Advocates for Individuals With Disabilities LLC et al v. MidFirst Bank

Filing 49

ORDER denying 24 Motion to Remand to State Court. IT IS FURTHER ORDERED that the Clerk enter judgment dismissing this action and all claims therein for lack of standing. The Clerk shall terminate this case. (See document for further details). Signed by Senior Judge Neil V Wake on 9/1/17. (LAD)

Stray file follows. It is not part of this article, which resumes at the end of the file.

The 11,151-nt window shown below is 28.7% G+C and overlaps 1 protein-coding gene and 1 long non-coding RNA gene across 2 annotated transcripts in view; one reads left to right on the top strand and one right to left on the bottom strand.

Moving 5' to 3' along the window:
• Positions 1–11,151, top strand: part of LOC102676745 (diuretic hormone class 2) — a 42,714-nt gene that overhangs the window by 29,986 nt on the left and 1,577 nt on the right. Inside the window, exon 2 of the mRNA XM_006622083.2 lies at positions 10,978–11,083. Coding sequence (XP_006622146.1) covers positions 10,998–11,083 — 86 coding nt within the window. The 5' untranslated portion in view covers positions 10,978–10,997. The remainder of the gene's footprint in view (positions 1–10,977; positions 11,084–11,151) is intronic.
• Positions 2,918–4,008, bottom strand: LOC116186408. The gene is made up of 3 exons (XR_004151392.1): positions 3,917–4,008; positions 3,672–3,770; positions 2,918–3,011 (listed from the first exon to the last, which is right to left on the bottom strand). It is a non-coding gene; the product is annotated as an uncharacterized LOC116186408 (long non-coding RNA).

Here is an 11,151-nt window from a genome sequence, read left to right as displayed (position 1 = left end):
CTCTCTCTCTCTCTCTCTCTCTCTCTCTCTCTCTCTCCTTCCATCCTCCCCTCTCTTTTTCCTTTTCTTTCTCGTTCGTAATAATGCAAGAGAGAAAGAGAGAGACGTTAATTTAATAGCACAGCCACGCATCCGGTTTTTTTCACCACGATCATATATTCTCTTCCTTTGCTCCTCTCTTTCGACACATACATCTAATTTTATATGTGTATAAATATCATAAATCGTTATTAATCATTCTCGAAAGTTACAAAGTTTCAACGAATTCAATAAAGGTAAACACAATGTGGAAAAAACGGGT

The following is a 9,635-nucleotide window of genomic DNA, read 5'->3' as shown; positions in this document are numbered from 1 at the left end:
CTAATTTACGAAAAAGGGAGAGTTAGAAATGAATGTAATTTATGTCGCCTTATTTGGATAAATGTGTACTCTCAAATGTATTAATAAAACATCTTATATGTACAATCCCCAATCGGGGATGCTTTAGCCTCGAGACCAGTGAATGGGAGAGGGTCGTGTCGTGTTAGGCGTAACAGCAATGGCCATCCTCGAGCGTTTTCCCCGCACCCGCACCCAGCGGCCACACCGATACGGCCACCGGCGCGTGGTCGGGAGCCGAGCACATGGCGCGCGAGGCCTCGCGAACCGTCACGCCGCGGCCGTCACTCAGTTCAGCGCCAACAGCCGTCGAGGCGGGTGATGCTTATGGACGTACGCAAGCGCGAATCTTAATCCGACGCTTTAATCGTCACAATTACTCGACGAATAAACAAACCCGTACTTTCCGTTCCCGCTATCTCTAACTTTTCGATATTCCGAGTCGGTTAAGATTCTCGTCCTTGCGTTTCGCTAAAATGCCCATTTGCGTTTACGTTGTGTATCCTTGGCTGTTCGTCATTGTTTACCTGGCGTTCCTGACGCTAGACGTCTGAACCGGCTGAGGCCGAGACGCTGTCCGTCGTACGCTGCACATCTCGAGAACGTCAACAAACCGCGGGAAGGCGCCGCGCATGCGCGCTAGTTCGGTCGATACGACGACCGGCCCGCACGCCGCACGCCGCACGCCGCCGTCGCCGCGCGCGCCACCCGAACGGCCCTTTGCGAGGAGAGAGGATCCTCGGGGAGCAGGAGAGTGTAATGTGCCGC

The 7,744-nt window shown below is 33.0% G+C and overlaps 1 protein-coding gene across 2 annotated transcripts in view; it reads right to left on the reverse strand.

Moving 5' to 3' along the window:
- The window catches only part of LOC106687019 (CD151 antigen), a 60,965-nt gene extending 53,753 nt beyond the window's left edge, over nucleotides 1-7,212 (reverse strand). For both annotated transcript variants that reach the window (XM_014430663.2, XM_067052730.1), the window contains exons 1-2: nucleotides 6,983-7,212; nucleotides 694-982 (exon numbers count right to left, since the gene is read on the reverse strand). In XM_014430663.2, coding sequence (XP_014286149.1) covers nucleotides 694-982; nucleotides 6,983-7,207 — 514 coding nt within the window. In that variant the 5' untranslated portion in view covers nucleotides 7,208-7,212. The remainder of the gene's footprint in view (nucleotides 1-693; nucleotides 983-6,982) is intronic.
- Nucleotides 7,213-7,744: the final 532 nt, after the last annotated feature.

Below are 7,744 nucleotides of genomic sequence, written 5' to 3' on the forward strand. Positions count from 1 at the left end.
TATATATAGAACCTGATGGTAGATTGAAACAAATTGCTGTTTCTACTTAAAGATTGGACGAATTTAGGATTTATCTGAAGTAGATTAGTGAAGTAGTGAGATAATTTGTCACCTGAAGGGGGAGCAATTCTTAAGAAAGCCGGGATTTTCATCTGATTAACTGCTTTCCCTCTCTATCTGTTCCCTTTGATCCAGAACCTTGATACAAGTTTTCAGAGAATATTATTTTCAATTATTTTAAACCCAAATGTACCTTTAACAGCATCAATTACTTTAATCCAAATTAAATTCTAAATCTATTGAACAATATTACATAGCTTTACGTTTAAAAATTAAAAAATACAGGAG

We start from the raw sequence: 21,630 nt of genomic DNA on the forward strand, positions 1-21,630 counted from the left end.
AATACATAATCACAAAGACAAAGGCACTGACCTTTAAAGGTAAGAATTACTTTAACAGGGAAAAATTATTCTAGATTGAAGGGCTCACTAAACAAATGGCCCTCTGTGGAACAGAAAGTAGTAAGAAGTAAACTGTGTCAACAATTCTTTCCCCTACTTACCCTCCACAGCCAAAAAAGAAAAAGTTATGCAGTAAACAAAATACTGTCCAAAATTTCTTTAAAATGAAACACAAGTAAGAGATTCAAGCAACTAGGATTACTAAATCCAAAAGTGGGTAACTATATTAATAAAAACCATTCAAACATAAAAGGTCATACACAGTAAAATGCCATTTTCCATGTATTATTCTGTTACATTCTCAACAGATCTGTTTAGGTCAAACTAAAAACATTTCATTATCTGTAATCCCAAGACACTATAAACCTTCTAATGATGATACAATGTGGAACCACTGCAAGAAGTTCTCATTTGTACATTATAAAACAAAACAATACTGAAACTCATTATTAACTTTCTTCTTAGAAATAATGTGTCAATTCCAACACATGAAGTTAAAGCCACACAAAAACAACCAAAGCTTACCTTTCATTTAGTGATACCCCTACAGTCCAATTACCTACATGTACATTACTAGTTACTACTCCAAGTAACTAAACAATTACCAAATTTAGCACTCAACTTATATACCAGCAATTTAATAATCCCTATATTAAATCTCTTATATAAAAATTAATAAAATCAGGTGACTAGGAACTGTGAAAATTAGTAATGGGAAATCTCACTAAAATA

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1 WO 2 3 4 5 6 IN THE UNITED STATES DISTRICT COURT 7 FOR THE DISTRICT OF ARIZONA 8 9 Advocates for Individuals With Disabilities LLC, and David Ritzenthaler, 10 Plaintiffs, 11 12 13 14 No. CV-16-01969-PHX-NVW ORDER v. MidFirst Bank, Defendant. 15 16 Can a Tibetan Sherpa who has never set foot in Arizona sue an Arizona business 17 for disability discrimination? The question bears on whether plaintiffs David 18 Ritzenthaler and Advocates for Individuals with Disabilities LLC (collectively “AID”), 19 both Arizona residents, can sue defendant MidFirst Bank (“MidFirst”), an Arizona 20 business, for noncompliance with state and federal disability laws. AID insists they can 21 despite never having visited MidFirst’s business location and alleging no injury beyond 22 Ritzenthaler’s awareness that MidFirst may have failed to conform its parking lot to the 23 precise requirements of both the Americans with Disabilities Act (“ADA”), 42 U.S.C. 24 §§ 12181 through 12189, and the Arizonans with Disabilities Act (“AZDA”), A.R.S. 25 §§ 41-1492 through 41-1492.012. The federal claims are being dismissed for lack of 26 standing, but AID asks this Court to remand its state claims to Arizona state court, where 27 they believe even a Tibetan Sherpa would have standing to bring them. Before the Court 28 is their Motion to Remand the state law claims. (Doc. 24.) For the reasons that follow, 1 the Motion to Remand the state law claims will be denied, and this case will be dismissed 2 in its entirety. 3 I. BACKGROUND 4 On May 17, 2016, AID filed a civil complaint in Maricopa County Superior Court 5 alleging that MidFirst, located in Gilbert, Arizona, violated both the ADA and the 6 AZDA. (Doc. 1-1 at 7.) MidFirst removed the case to federal court. (Doc. 1.) The 7 allegations state no unique facts about MidFirst or its facilities but simply recite 8 generalized allegations that MidFirst failed to maintain various parking lot specifications 9 (adequate spaces and proper signage) required by state and federal disability laws. 10 What’s more, rather than alleging particular harm to Ritzenthaler (or anyone else), the 11 complaint only states, “On or about Tuesday, March 15 2016 [sic], Plaintiff became 12 aware” of various purported insufficiencies involving parking spot size and signage. 13 (Doc. 1-1 at 7.) It is never asserted that Ritzenthaler, who the complaint characterizes as 14 legally disabled, personally visited MidFirst’s business. (The complaint never specifies 15 what Ritzenthaler’s disability is or how the MidFirst parking lot’s purported deficiencies 16 denied him access to any facilities. The Court assumes for the purpose of this order that 17 Ritzenthaler does in fact have a disability recognized under both the ADA and the 18 AZDA.) The complaint merely says he will avoid visiting MidFirst in the future unless it 19 comes into compliance with the law. (Doc. 1-1 at 8.) 20 Template complaints filled with non-specific allegations have become the stock- 21 in-trade of attorneys Peter Strojnik and Fabian Zazueta. As in many of their cases, the 22 discrepancies in parking signage and striping here were minor, even trivial. MidFirst 23 immediately corrected them, as it would have if Strojnik and Zazueta had written a 24 demand letter or just made a phone call. Though the minor discrepancies are often 25 corrected immediately, Strojnik and Zazueta generally refuse to dismiss the cases they 26 bring unless the defendants pay them attorney’s fees, in this case “no less than $5,000.” 27 (Doc. 1-1 at 11.) They worry that just fixing the minor discrepancies will jeopardize their 28 fee claim, as their template complaint seeks award of fees “[i]rrespective of Defendants’ -2- 1 ‘voluntary cessation’ of the AzDA [sic] and ADA violation.” (Id.) That then forces the 2 defendants to retain counsel to resist the fee claim—or to pay Strojnik and Zazueta their 3 fee demands to avoid retaining and paying their own attorneys. 4 This extortionate practice has become pervasive. With Ritzenthaler listed as the 5 aggrieved co-plaintiff, AID has pursued upwards of 160 cookie-cutter lawsuits in federal 6 court and, from early to later 2016, more than 1,700 such suits in Arizona state court. 7 They come under the heading of different organizations with closely related names: 8 “Advocates for Individuals with Disabilities Foundation,” “Advocates for Individuals 9 with Disabilities LLC,” and “American Advocates for Disabled Individuals.” (Doc. 42-1 10 at 4.) (Some have also been filed under the name “Advocates for American Disabled 11 Individuals LLC.” See, e.g., Advocates for American Disabled Individuals LLC v. Price 12 Company, No. CV-16-02141-PHX-GMS, 2016 WL 5939467, at *1 (D. Ariz. Oct. 13, 13 2016).) The pleadings here follow the same script recited in other complaints right down 14 to the same typographical errors. See, e.g., Doc. 42-2 at 4 (complaint in separate case 15 alleging, among other things, that “Plaintiff suffers from disability [sic]” and that 16 MidFirst’s parking lot suffers from “inadequacy of handicapped parking spaces, 17 insufficient designation or signage and or [sic] insufficient disbursement of such parking 18 spaces”). 19 On September 8, 2016, the Court ordered AID to show cause why this case should 20 not be dismissed for lack of standing. (Doc. 20.) The Court also permitted AID to file an 21 amended complaint if that would cure any standing defects. (Doc. 23.) AID did not file 22 an amended complaint but instead asked that the case be remanded to state court. (Doc. 23 24.) Having previously found that AID failed to establish standing requisite for federal 24 jurisdiction (Doc. 26), this Court determined MidFirst was entitled to have a federal court 25 adjudicate that AID lacks standing to bring the federal claims. The Court ruled at a 26 hearing on the Order to Show Cause that the ADA claims should be dismissed outright 27 rather than remanded. (Doc. 45 at 81.) However, AID demanded that the state law claim 28 be remanded for further consideration in the state court, not dismissed by this Court. The -3- 1 sole state law question is whether AID’s lack of standing requires dismissal of the 2 identical Arizona statutory claims, too. If not, then AID intends to litigate its state law 3 claims in state court for which it has no standing and no injury. The state law issue of 4 standing is nearly the same question this Court has already decided in dismissing the 5 federal claims for lack of standing. 6 Shortly before the Show Cause Hearing, on request of the Arizona Attorney 7 General, more than 1,000 identical cases filed by Strojnik and Zazueta were consolidated 8 in Arizona superior court. 9 dismissed all the consolidated cases with prejudice for lack of standing, except one. 10 By written order of March 2, 2017, the superior court (Doc. 48-1 at 5-6.) The judge’s ruling contained the following findings: 11 12 13 14 THE COURT FINDS that there are no allegations in the [consolidated] Complaint that would support the tester argument raised by Plaintiffs in their memorandum. Plaintiff has failed to show a distinct and palpable injury in these cases. The Court previously found that the Complaints are substantially similar for purposes of the standing issue. 15 16 (Doc. 48-1 at 6.) That court exempted only one case from its blanket dismissal order. 17 (Id.) In that one case, Advocates for American Disabled Individuals, LLC, et al. v. Tartan 18 Properties, a different judge had previously ruled the complaint was “sufficient to 19 withstand a Motion to Dismiss based on lack of standing.” (Doc. 47-1 at 2.) The court 20 declined to overturn that aberrant ruling, probably under the Arizona courts’ strong 21 admonition against “horizontal appeals,” a rare and disfavored practice in which a 22 superior court judge revisits rulings previously made in the same case by a prior judge. 23 See Powell-Cerkoney v. TCR-Montana Ranch Joint Venture, II, 176 Ariz. 275, 278-79, 24 860 P.2d 1328, 1331-32 (Ct. App. 1993) (“We criticize horizontal appeals because they 25 waste judicial resources by asking two judges to consider identical motions and because 26 they encourage ‘judge shopping.’”). (Unlike federal court where cases remain assigned 27 to the same judge, in superior court cases are routinely reassigned to different judges, 28 who rotate departments every few years.) -4- 1 II. LEGAL STANDARDS 2 Federal statute requires that, where a case has been removed to federal court, “[i]f 3 at any time before final judgment it appears that the district court lacks subject matter 4 jurisdiction, the case shall be remanded.” 28 U.S.C. § 1447(c). The Ninth Circuit has 5 recognized an exception to this requirement where there is “absolute certainty that 6 remand would prove futile.” Bell v. City of Kellogg, 922 F.2d 1418, 1425 (9th Cir. 1991) 7 (internal quotation marks omitted). The Bell court premised this “futility doctrine” on the 8 assumption that Congress did not “intend[] to ignore the interest of efficient use of 9 judicial resources.” Id. at 1424-25. Some courts have questioned the legitimacy of Bell, 10 noting the statutory language that “the case shall be remanded.” See, e.g., Polo v. 11 Innoventions Int’l, LLC, 833 F.3d 1193, 1197-98 (9th Cir. 2016) (questioning Bell but 12 declining to overrule it despite circuit split on the futility doctrine). 13 III. ANALYSIS 14 The Bell standard for dismissing rather than remanding the state law claim is 15 whether there is “absolute certainty that remand would prove futile.” Bell, 922 F.2d at 16 1425. In Bell the Ninth Circuit affirmed the trial court’s decision to dismiss rather than 17 remand a remaining state law claim because a state law requirement of posting a bond 18 was defaulted. As the court explained: 19 The state election statute provided the only state cause of action for the plaintiffs. The state court would have simply dismissed the action on remand due to the fatal failure to comply with the bond posting requirement. Because we are certain that a remand to state court would be futile, no comity concerns are involved. 20 21 22 23 24 25 26 27 Id. The federal court’s decision to dismiss the case rather than remand it for the inevitable dismissal in state court “prevent[ed] any further waste of valuable judicial time and resources,” not to mention waste of the parties’ legal fees. Id. This is even a better case for the futility doctrine than Bell. The standing question to be decided under state 28 -5- 1 law here is the same question this Court has already decided under federal law.1 2 Despite having effectively conceded that Ritzenthaler suffered no particularized 3 injury, AID argues that this Court cannot say with absolute certainty this case would be 4 dismissed in Arizona state court. The basis for its argument is twofold. First, Arizona 5 has no “case or controversy” requirement like the one found in the U.S. Constitution 6 binding the federal courts. (Doc. 24 at 4.) Even if Ritzenthaler did not suffer an injury 7 cognizable under federal standing requirements, AID contends he could still have 8 litigated in Arizona state court despite lack of standing. Second, and related, AID 9 contends he has standing under the AZDA’s enforcement provision, which at the time 10 this action was filed permitted “[a]ny person who believes” an entity has violated or will 11 imminently violate the AZDA to “institute a civil action for preventive or mandatory 12 relief.” A.R.S. § 41-1492.08(A) (2011). “Any person,” says AID, is so broad a standard 13 that essentially anyone on the planet, including—in Strojnik’s words—“the Sherpa [in] 14 Tibet, would have standing if he had knowledge of a violation.” (Doc. 45 at 34.) 15 The superior court has now decided that in more than 1,000 “substantively 16 similar” cases AID and Ritzenthaler do not have standing because they “failed to show a 17 distinct and palpable injury.” (Doc. 48-1 at 6.) The Court has not examined every such 18 case, but in one, Advocates for American Disabled Individuals, LLC v. 1639 40th Street 19 LLC, the complaint is virtually identical to the complaint in this case save for the dates, 20 the name of the defendant, and the particular parking lot insufficiencies alleged. See 21 22 23 24 25 26 27 28 1 The doubts AID raises about Bell are overstated. They are grounded in the circumstance that the direction to remand is unqualified. But statutory construction often finds narrow exceptions in circumstances where the main purpose is ill served or unfairness could arise from too literal a reading (e.g., implied equitable tolling doctrines). Section 1447(c) is set in a matrix of jurisdictional statutes: But these statutes were themselves passed against the backdrop of a large body of standing law on matters of substance, remedy, and jurisdiction. As is true of all legislation, it is a major problem of interpretation how to fit the new enactment into this preexisting texture. No statute recreates the entire legal universe. Paul M. Bator, The State Courts and Federal Constitutional Litigation, 22 Wm. & Mary L. Rev. 605, 622 n. 49 (1981) (emphasis in original). -6- 1 Doc. 42-2 at 3-10. Every allegation pertinent to standing is word-for-word the same. 2 That case “failed to show a distinct and palpable injury.” (Doc. 48-1 at 6.) It has been 3 adjudicated that under state law in those thousand-plus cases, AID and Ritzenthaler do 4 not have standing. 5 A. 6 AID nonetheless points to Tarian Properties, the single case among those 7 consolidated that was not dismissed, and insists that in light of its resilience, one cannot 8 be “absolutely certain” that this action against MidFirst would be dismissed if remanded. 9 (Doc. 47 at 2.) AID in essence asks the Court to find uncertainty in the fact that out of 10 more than 1,000 cases it has filed in state court, a single one was not dismissed. But the 11 obvious reason that Tarian Properties was excluded from the otherwise blanket dismissal 12 was that an earlier judge in the same case had already and erroneously denied dismissal. 13 Though an erroneous interlocutory ruling is not final under Arizona procedure, any more 14 than it is under federal procedure, the Arizona courts strongly counsel newly assigned 15 superior court judges not to revisit prior rulings by different judges, lest the courts be 16 swamped with such judge-shopping motions. See Powell-Cerkoney, 176 Ariz. at 278-79, 17 860 P.2d at 1331-32. That earlier aberrant ruling does not detract from the certainty of 18 Arizona law now. 19 20 The AZDA Does Not Give Standing to the Whole World As noted, Strojnik originally argued that AID, and anyone else in the world, would have standing under the AZDA because the statute read: 21 26 Any person who believes that any covered person or entity has engaged in, or that there are reasonable grounds to believe that any covered person or entity is about to engage in, any act or practice prohibited by sections 41-1492.01 through 41-1492.05 or that any covered entity has not performed an act required by this article and its implementing rules may institute a civil action for preventive or mandatory relief, including an application for a permanent or temporary injunction, restraining order or other order. 27 A.R.S. § 41-1492.08(A) (2011) (emphasis added). Hence his argument: “Any person” 28 means anyone on the planet and “the Sherpa [in] Tibet, would have standing if he had 22 23 24 25 -7- 1 knowledge of a violation.” (Doc. 45 at 34.) This Court was prepared to reject that 2 interpretation as hopeless. But by statutory amendment that took effect on August 9, 3 2017, this section now reads: 4 5 6 7 Any aggrieved person who is subjected to discrimination in violation of § 41-1492.01, 41-1492.02, 41-1492.03, 41-1492.04, 41-1492.05 or 411492.11 of this article’s implementing rules may institute a civil action for preventive or mandatory relief, including an application for a permanent or temporary injunction, restraining order or other order. 8 9 10 11 12 13 14 15 16 17 18 19 20 21 22 A.R.S. § 41-1492.08(A) (2017) (emphasis added); 2017 Ariz. Sess. Laws, ch. 175, § 2. Now only an “aggrieved person” has Arizona standing, and that excludes AID. The Legislature has spared us the need for any trip to the Himalayas. But there is more. The recent statutory amendment also shuts down Strojnik’s business model of running up fees before a defendant can avoid a lawsuit by “voluntary cessation.” A new subsection now adds: Before filing a civil action pursuant to this section that alleges a public accommodation that is operated by a private entity has a building, facility or parking lot that violates this article and except as provided by subsection F of this section, the aggrieved person or the person’s attorney shall provide written notice with sufficient detail to allow the private entity to identify and cure the violation or comply with the law. If the private entity does not cure the violation or comply with the law within thirty days after receiving the notice, the aggrieved person may file the civil action. A.R.S. § 41-1492.08(E) (emphasis added). In light of this provision, it is more than certain that Arizona law would not accord standing to AID for this lawsuit. 23 24 25 26 27 28 B. It Is Certain that the Arizona Courts Would Not Allow this Case to Proceed Without Standing Arizona has “established a rigorous standing requirement.” Fernandez v. Takota Seat Belts, Inc., 210 Ariz. 138, 140, 108 P3d 917, 919 (2005). “[A] litigant seeking relief in the Arizona courts must first establish standing to sue,” as the standing issue is a “threshold question[].” Bennett v. Napolitano, 206 Ariz. 520, 525, 81 P.3d 311, 316 -8- 1 (2003). “The requirement is important: the presence of standing sharpens the legal issues 2 presented by ensuring that true adversaries are before the court . . . .” Sears v. Hull, 192 3 Ariz. 65, 71, 961 P.2d 1013, 1019 (1998). That is especially pertinent in lawyers’ 4 lawsuits where the fee becomes the primary goal and the claim is the means to the goal. 5 AID argues that the Arizona courts might elect to hear this case without standing. 6 Article VI of the Arizona Constitution, the judiciary article, has no case or controversy 7 requirement, such as Article III, Section 2 of the United States Constitution does. 8 Arizona courts can waive the standing requirement “as a matter of discretion,” but do so 9 “only in exceptional circumstances, generally in cases involving issues of great public 10 importance that are likely to recur. The paucity of cases in which we have waived the 11 standing requirement demonstrates both our reluctance to do so and the narrowness of 12 this exception.” Sears, 192 Ariz. at 71, 961 P.2d at 1019. None of the rare cases where 13 the Arizona courts have done so is even remotely similar to this case. In no case have the 14 Arizona courts waived standing to enforce a private statutory right for which there is a 15 plethora of injured potential plaintiffs to enforce the right for their own injury. The 16 Arizona courts otherwise generally follow federal principles of standing. Id. at 69, 961 17 P.2d at 1017 (citing federal cases). 18 Moreover, it is certain that Arizona law would not wink at standing to allow AID 19 and Strojnik to bring these injury-free lawsuits in light of the ethically suspect tactics 20 Strojnik employs. 21 “payment of attorneys’ fees . . . in an amount no less than $5,000.” (Doc. 1-1 at 11.) As 22 discussed above, that fee demand appears in virtually all of AID’s template complaints. When this suit was filed, AID demanded, among other things, 23 The Arizona Rules of Professional Conduct, as provided in Rule 42 of the Rules of 24 the Arizona Supreme Court, require that a fee charged to a client be reasonable. ER 25 1.5(a). This does not mean that an unreasonable fee may be charged so long as the 26 opposing party ultimately foots the bill through an attorney’s fee award or a settlement. 27 On the contrary, the Arizona Supreme Court has held, “The profession’s ethical 28 requirements do not permit an attorney to extract unreasonable fees simply because those -9- 1 who must bear the ultimate loss are not in a lawyer/client relationship with the attorney.” 2 Matter of Swartz, 141 Ariz. 266, 274, 686 P.2d 1236, 1244 (1984). 3 Strojnik also maintains that all of the fees collected in his cases are donated to 4 charity, though no details are given. (Doc. 45 at 50-51.) Non-binding guidance from the 5 Arizona State Bar Association states that an otherwise unreasonable fee is not made 6 permissible by the fact it is being donated to charity. See State Bar of Arizona Ethics 7 Opinion No. 94-14: Donating Fee to Charity; Advertising Donation (December 1994) 8 (“Regardless of who may or may not get a portion of the fee, the ultimate consideration 9 in fee issues is that the total fee charged to a client must be reasonable.”). That is 10 obvious, as the beneficiary of an attorney’s duty not to charge or demand an unreasonable 11 fee is the person from who the fee is taken or demanded. It is irrelevant to the ethical rule 12 what the lawyer does with the fees wrongfully taken. 13 In this case, the complaint demanded a minimum of $5,000 in attorney’s fees. In a 14 simple form complaint case like this, it is impossible that the fee for preparing and filing 15 the complaint could be $5,000. Moreover, the federal disability statute allows the award 16 of only “a reasonable attorney’s fee,” not any fee the attorney may demand. No fee is the 17 reasonable fee for an unnecessary lawsuit that a demand letter would have taken care of. 18 A demand for a fee beyond what is reasonable is a demand without legal basis under the 19 ADA. 20 For these reasons also, it is certain that Arizona courts would not waive the 21 standing requirement and empower Strojnik’s unethical extortion of unreasonable 22 attorney’s fees from defendants. 23 24 IT IS THEREFORE ORDERED that AID’s Motion to Remand (Doc. 24) is denied. 25 26 / / / 27 / / / 28 / / / - 10 - 1 IT IS FURTHER ORDERED that the Clerk enter judgment dismissing this action 2 and all claims therein for lack of standing. 3 The Clerk shall terminate this case. 4 Dated: September 1, 2017. 5 6 7 8 9 10 11 12 13 14 15 16 17 18 19 20 21 22 23 24 25 26 27 28 - 11 -